After thirteen nebulous years as a citizen of the former USSR, I remember with pride and no prejudice the early days of my life as a reinstated citizen of my country. I was proud to again say, “I am an American.”
I shall not take up your valuable time to count the ways I am indebted to those who helped me get back to my family. The circumstances in which this all came about in itself have remained locked up in mind and memory.
After touring around the country, giving numerous talks to share my time in the USSR…an American under 13 years of Soviet Rule…many have asked – no demanded – that I finish the story. While “The Repatriate” accounts for my time as an Armenian-American repatriate during the time of Stalin, it seems that curiosity remains for what happened upon my return to America.
In unison, it has been asked, “What happened after you came back. You have left us, abandoned us…surely there is more to tell…”
First, let it be clear I am not a malcontent. I love my country. I have lived under despotic rule and Americans should never lose sight that the loss of liberty is worse than death. Death is final. Tyranny! Unlawful arrests! Lack of due process! Torture! Dehumanization! Informers! For little or no reason, one can be shoved on a truck, driven to a train station, tossed in a cattle car, where you have no space or room to breathe, no water, food, or somewhere to pee, except in your pants. Human beings… dehumanization, treated worse than cattle driven to the slaughter fields and houses. Those who live, who dread each dawn, are but dust in the hands of their guards who can blow them away at their will.
Is it any wonder that we, here, in America are the envy of the world!
In the twilight of my life, I live in serenity. The past is but an apparition, appearing now and then to remind me of the ghosts who are but ghosts now. Unlike the past, there is no fear of retaliation for the words I utter on a telephone, or in public, or what I write.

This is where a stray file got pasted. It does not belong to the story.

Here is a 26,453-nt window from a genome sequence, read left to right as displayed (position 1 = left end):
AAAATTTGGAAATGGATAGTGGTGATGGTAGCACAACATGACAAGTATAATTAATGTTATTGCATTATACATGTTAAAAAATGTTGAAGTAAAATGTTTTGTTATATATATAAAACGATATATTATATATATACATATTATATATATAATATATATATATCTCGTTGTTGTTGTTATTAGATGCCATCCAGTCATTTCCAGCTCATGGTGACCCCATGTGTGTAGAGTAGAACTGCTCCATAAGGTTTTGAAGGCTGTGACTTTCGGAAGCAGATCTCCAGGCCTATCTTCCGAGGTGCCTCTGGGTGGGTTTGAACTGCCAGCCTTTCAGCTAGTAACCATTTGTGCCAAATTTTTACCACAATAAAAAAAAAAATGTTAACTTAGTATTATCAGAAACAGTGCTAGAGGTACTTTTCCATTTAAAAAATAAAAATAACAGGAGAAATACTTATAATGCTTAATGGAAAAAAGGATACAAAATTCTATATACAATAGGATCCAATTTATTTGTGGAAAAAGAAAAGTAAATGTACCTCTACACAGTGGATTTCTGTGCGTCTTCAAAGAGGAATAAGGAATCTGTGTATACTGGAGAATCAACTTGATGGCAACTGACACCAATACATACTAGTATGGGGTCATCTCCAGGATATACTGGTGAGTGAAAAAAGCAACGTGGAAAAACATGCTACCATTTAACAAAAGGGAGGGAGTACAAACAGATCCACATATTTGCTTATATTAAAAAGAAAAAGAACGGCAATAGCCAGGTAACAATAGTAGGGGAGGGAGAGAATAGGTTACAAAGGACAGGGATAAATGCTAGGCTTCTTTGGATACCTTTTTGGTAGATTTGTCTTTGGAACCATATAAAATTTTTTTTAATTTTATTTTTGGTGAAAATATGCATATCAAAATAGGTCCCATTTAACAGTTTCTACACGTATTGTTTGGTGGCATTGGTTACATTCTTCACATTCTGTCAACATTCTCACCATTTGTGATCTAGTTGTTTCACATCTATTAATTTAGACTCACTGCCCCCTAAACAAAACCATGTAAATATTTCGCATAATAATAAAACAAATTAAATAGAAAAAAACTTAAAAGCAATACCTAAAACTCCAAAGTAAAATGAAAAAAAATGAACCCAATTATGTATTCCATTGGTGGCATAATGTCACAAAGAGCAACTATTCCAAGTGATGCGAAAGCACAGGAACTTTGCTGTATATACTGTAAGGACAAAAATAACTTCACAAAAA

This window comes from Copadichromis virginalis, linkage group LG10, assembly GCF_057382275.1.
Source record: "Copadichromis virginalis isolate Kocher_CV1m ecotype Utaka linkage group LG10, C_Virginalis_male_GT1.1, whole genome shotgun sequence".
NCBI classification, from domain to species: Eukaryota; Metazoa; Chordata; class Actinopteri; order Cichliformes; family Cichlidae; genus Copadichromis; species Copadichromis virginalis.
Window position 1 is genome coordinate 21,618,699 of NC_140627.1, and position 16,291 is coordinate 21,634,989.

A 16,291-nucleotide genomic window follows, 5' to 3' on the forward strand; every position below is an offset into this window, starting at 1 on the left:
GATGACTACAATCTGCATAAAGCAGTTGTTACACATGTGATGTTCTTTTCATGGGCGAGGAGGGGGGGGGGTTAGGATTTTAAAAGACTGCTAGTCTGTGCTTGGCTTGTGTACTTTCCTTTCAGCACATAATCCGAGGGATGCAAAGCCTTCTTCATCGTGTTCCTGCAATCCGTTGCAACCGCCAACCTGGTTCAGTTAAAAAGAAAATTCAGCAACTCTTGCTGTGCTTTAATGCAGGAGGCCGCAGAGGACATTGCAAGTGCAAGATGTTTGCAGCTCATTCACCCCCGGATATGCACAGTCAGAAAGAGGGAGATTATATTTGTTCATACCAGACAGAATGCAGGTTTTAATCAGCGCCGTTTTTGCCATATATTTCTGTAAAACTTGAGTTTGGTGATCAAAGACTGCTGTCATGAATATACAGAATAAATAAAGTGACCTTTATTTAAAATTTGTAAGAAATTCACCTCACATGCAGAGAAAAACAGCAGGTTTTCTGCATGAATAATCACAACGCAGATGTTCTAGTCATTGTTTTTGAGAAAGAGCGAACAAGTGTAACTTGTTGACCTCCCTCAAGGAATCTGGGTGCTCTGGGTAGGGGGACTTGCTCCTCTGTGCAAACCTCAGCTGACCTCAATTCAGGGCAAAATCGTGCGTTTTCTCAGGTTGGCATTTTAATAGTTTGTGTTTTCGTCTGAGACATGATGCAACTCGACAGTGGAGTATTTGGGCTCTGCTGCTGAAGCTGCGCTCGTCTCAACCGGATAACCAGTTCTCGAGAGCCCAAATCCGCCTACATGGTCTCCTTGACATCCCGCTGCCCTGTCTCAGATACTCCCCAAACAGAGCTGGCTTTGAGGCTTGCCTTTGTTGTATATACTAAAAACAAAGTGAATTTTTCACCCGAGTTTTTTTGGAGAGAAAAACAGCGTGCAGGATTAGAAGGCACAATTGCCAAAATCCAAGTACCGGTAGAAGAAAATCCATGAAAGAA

I have read the Constitution. I do know my rights now. Unfortunately, after the Iron Curtain meltdown, and upon my arrival in America, I learned that ignorance is not bliss. The FBI taught me a civics lesson that to this day I have not forgotten.
Joe McCarthy may have been dead…but McCarthyism was still alive and well when my plane touched the landing strip at Metropolitan Airport in Detroit in July 1960.
Little did I know that FBI agents were standing there in the shadows, looking at this strange man, with one suitcase, dressed in a double-breasted wool suit, penniless waiting, hoping, praying that someone knew of my arrival. That young man had information they wanted…or was a “Manchurian Candidate”. I soon would learn that I was “a person of interest” to the FBI, and would discover that I also was not out of the KGB’s reach.
Now I have come to another one of those crossroads in life…it’s a “should I or shouldn’t I” situation. Which road should I follow?
When a friend asked a CIA employee…Does Tom Mooradian have a file with you?”
The answer was, “One moment please.” Then, “Oh, yes, he has.” Then, silence. “If he wishes to obtain the information he will have to apply.”
Now my question to my readers: SHOULD I APPLY FOR THE DOSSIER? I leave it to you.
Tom Mooradian was one of 151 Americans who traveled to Soviet Armenia to repatriate during the 1940’s. Thought to be a spy by the KGB, Tom miraculously survived 13 years behind the Iron Curtain winning the hearts of the Soviets through his basketball prowess. Filled with political drama, romance, and intrigue, Tom’s autobiography, The Repatriate reads like a novel, and will have you guessing how Tom managed to return to America alive.
The Second Edition is now available on Kindle and in Paperback!